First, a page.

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  • This very funny film is unusual in many ways. First of all, it is a French satire of American movies (i.e. gangster films) as they were perceived by the French in 1953, paying back the American film industry for all the clichés it propagated about various nationalities, such as the French and the Italians. This intention is expressed clearly in the prologue. As such, it is infinitely more interesting than the adulating stance the young critics of "Les Cahiers du cinéma" had towards American film-making at the same time. French people at that time loved to make fun of Americans almost as much as they loved seeing their films. This explains Jerry Lewis's special status in France: an American comedian making fun of the American way of life.

    Furthermore, it is a French-Italian production, whose indoor scenes were shot at Cinecitta and exteriors were done in the US, for more authenticity. It stars a hodge-podge of talent: Fernandel, a big comedy star both in France and Italy (because of his Don Camillo films), Zsa Zsa Gabor (an international star who could speak French), David Opatoshu, an American Yiddish actor, equally at ease in gangster roles and Biblical films, who could also speak French with the required American accent, Louis Seigner, a member of the Comédie-Française, who could literally do anything, and Paolo Stoppa, an prominent Italian character actor.

    In this film, everyman Fernandel is mistaken for the leader of a crime syndicate, a situation that accommodates everybody: the police, the politicians, the gangsters themselves, the media and even Fernandel's female co-worker at the department store where he used to be an incompetent and myopic product demonstrator.

    The film is extremely funny in its depiction of American media, police procedure and (perceived) obsession with crime and criminals. Its judgement of America wasn't very off the mark when one considers what American films have become in the last part of the last century (ever since "Bonnie and Clyde" and "The Godfather") and what they are now: completely preoccupied with crime, blood, violence, mayhem, murder, torture, death and destruction.

    Fernandel is excellent throughout (as always) but a special prize should go to David Opatoshu who created the part of Slim the Killer, a slightly dim-witted assassin who uses the immortal line: "J'suis une p'tite tête" (I'm not a thinker), which all Frenchmen will always fondly remember.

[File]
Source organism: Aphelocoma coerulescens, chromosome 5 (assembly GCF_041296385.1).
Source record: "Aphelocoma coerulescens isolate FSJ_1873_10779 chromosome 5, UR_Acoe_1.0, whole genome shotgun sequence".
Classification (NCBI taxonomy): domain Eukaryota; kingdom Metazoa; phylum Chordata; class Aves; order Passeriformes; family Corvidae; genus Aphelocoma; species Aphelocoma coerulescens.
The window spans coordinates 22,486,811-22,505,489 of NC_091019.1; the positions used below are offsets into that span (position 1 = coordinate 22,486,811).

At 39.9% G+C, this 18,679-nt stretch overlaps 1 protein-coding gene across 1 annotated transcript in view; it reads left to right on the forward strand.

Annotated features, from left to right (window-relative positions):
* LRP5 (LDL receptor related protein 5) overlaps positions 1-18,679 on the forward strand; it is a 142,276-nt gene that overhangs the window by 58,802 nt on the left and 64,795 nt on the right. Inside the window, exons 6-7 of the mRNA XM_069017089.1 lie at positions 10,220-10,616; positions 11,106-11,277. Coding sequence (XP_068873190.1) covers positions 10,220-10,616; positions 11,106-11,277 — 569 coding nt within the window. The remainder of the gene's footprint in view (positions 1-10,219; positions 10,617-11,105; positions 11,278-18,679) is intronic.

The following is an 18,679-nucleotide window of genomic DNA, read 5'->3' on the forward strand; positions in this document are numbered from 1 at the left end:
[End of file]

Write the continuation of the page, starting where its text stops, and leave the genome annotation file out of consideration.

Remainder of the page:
It is directed by Henri Verneuil, an Americano-Armenian Frenchman who directed some of the most memorable gangster films ever made but was not above satirizing his American models, as this comedy shows. The dialogues are by the immortal Michel Audiard. As an extra bonus, the music is in part written by Nino Rota (Fellini's composer) using a very before-its-time early synthesizer instrument called Ondes Martenot to lend the whole film an aura of wonder and mystery.

    The DVD of this film is only available in Region 1 in its French unsubtitled version from Quebec distributor Imavision. It deserves to be offered in a Criterion edition with enough annotations and extras to explain its many subtleties to the Americans it so efficiently derides.
  • Warning: Spoilers
    I admit it, it's been over twenty years since I saw this movie, I was 7 or 8 years by then and never saw it again. But I still like it a lot! Basically because Fernandel is, as usual, really funny while depicting a character whom you laugh about his misadventures but still you're with him, till the end. Fernandel and another guy enters a theater to watch a western, they left their raincoats side by side and, after the movie ends, they take each other's raincoat. As the other guy is a dangerous man (the Public Enemy no. 1) and was just doing time before he robs a bank, there's a gun in one of his raincoat's pockets. When Fernandel finds it he's in the subway, panic erupts and he is arrested. Problem is that the bad guy's gang decide to help him evade the jail, it seems that they don't who is their 'mysterious boss'. Now Fernandel have to deal with a gang of dangerous men, their real boss (who decides that as long as the police believes that Fernandel is him it's good for his plans), the cops and Lola (Zsa Zsa Gabor).

    Even considering that I saw many other Fernandel movies since then, this is one of my favorites.